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Ross Mirkarimi Survives, and So Does the System

Ross Mirkarimi will be back at his post next Monday.

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Ross Mirkarimi talks to NBC Bay Area's Jodi Hernandez about his 10-month ordeal and how he plans to move forward after being reinstated as San Francisco Sheriff.

In an unexpected development, the San Francisco Board of Supervisors has failed to secure enough votes to remove embattled Sheriff Ross Mirkarimi from office.

San Francisco Mayor Ed Lee had asked the board to strip Mirkarimi of his office for "official misconduct" after he pleaded guilty to false imprisonment charges that stemmed from bruising his wife's arm last December. It happened after his election but before he assumed office.

San Francisco's charter required nine of the 11 supervisors to vote for removal, but only seven agreed in a vote on Tuesday. As a result, Mirkarimi will keep his job -- for now.

This has been an acrimonious case for all involved. As an elected official, especially someone in law enforcement, the sheriff is expected to obey the laws he must enforce. Mirkarimi fell far from that standard.

But the case was muddled by the fact that Mirkarimi committed his crime as a private citizen before he took office. Therefore, while his actions may have been repulsive, they were undertaken as a private citizen.

All of which raises the question: How can one commit official misconduct if one is not in office?

To some, this may be splitting hairs. After all, either Mirkarimi abused his wife or he didn't, and if he admitted as much, what's left to discuss?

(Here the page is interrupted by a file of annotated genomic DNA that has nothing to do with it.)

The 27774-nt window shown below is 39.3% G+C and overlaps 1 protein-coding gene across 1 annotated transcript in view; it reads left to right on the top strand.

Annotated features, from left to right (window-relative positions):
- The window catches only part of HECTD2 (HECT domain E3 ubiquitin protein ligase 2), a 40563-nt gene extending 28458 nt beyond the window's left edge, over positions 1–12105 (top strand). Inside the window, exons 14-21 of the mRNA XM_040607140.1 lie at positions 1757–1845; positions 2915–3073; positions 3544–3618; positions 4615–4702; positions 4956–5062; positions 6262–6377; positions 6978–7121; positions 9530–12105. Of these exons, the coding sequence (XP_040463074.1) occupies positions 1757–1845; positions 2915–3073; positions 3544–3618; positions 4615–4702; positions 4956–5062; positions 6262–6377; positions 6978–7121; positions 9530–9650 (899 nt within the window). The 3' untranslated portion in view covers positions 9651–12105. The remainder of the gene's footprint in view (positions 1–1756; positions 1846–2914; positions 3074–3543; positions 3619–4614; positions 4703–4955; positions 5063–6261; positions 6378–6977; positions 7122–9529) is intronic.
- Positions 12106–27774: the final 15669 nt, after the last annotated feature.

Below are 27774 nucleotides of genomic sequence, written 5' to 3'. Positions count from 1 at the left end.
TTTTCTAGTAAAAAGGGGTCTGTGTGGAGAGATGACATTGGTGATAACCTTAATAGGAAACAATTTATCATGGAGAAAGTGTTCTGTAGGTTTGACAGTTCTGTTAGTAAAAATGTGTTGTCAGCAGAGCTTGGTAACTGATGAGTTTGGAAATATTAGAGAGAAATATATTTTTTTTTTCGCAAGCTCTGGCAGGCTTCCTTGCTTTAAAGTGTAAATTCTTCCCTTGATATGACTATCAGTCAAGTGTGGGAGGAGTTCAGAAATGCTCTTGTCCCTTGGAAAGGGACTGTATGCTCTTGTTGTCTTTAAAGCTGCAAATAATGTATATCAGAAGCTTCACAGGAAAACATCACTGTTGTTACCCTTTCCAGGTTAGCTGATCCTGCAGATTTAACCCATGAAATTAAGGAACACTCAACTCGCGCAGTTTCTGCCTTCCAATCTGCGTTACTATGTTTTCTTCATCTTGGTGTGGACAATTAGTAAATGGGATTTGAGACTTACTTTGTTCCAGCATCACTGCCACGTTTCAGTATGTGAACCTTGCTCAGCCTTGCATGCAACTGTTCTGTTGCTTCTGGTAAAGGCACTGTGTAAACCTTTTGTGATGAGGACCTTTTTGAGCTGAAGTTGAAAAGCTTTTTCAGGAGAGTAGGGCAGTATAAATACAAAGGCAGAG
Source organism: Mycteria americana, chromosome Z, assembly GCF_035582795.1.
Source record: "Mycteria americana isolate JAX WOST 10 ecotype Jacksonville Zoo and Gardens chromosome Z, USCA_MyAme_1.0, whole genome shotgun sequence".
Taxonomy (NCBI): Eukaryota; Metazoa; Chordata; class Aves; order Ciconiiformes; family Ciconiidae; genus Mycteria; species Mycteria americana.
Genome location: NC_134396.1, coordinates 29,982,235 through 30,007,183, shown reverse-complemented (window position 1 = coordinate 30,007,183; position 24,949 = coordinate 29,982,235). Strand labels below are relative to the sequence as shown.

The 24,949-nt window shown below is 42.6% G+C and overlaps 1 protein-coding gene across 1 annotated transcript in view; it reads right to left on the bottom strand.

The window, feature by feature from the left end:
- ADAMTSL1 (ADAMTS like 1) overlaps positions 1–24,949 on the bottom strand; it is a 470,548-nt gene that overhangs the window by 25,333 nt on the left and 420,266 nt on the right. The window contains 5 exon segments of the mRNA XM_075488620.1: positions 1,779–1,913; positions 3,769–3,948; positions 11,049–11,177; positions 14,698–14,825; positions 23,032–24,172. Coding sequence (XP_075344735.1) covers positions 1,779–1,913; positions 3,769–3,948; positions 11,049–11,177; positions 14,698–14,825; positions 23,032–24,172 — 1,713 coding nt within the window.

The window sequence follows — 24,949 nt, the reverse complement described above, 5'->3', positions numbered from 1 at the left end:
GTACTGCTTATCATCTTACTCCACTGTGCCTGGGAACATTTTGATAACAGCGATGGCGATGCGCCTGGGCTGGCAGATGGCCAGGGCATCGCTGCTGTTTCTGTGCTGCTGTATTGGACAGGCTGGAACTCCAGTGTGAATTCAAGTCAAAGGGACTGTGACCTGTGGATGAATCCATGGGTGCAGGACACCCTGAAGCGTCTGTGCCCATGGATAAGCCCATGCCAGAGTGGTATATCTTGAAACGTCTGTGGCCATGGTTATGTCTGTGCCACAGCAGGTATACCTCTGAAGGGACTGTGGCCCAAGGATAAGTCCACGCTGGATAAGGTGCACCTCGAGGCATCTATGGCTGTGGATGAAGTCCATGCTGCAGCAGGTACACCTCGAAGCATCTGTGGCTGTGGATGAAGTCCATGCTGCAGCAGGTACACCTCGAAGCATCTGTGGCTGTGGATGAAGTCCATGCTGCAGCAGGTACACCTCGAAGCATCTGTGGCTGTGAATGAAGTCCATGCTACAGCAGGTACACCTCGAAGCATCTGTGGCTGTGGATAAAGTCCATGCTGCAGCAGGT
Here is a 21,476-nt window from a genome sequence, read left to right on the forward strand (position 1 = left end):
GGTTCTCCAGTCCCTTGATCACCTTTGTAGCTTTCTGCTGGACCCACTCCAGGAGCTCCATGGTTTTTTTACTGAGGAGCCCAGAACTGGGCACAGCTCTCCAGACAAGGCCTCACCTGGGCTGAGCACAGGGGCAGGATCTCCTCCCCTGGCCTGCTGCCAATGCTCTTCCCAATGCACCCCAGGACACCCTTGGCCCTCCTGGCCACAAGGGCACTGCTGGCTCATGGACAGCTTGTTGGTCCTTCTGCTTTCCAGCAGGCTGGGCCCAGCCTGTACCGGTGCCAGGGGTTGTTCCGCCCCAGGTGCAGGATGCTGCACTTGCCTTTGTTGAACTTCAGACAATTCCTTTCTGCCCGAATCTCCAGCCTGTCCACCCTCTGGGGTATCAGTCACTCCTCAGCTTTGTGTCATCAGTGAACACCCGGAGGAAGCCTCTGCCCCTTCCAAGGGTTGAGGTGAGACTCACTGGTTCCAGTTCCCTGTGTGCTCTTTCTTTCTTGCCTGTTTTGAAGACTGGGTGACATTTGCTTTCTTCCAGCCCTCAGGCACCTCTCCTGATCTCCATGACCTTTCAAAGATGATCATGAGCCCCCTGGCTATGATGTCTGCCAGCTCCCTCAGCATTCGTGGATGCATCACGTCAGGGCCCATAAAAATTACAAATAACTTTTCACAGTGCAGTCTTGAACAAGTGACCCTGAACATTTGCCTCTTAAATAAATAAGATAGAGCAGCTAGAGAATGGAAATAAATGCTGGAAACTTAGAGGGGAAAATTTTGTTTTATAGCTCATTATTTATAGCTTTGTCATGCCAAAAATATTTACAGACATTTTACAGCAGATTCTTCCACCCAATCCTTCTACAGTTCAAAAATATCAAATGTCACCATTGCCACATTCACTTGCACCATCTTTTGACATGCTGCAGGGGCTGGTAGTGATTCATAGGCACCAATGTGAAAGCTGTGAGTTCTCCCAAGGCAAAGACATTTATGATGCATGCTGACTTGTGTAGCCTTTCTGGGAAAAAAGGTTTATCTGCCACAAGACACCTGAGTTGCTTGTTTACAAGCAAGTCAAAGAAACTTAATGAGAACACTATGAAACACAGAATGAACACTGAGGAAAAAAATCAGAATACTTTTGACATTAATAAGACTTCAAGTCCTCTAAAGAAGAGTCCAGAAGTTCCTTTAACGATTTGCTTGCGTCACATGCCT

But laws are only as good as the extent to which they are honored and enforced. To remove Mirkarimi for official misconduct when he was not yet an "official" would be cutting a dangerous corner.

None of this is to say that Mirkarimi should be absolved of his misdeed or even left alone. The record is clear that he caused physical harm to his wife.

Still, there are lawful alternatives to dealing with Mirkarimi's behavior. In the near term, opponents can collect enough signatures to force a recall election, which would allow the voters to decide whether Mirkarimi should be removed from his post. Recall elections can take place for any reason, or no reason for that matter.

Alternatively, opponents can wait three years and then run another candidate -- or candidates -- against the sheriff, once again giving voters an opportunity to lawfully remove the sheriff.

The point is simply this: Democracies succeed when people follow the rules of governance. Those rules can't be made or remade to accommodate an undesirable development after an ugly event takes place.

So, while it may be unpleasant for many that Mirkarimi has escaped removal, the fact is that enough people on the Board of Supervisors respect the rules more than arbitrarily bending the rules to rid the city of an ugly political wart.

They are the only heroes in this otherwise ugly chapter of San Francisco politics. 

Larry Gerston teaches political science at San Jose State University and is the political analyst for NBC Bay Area.

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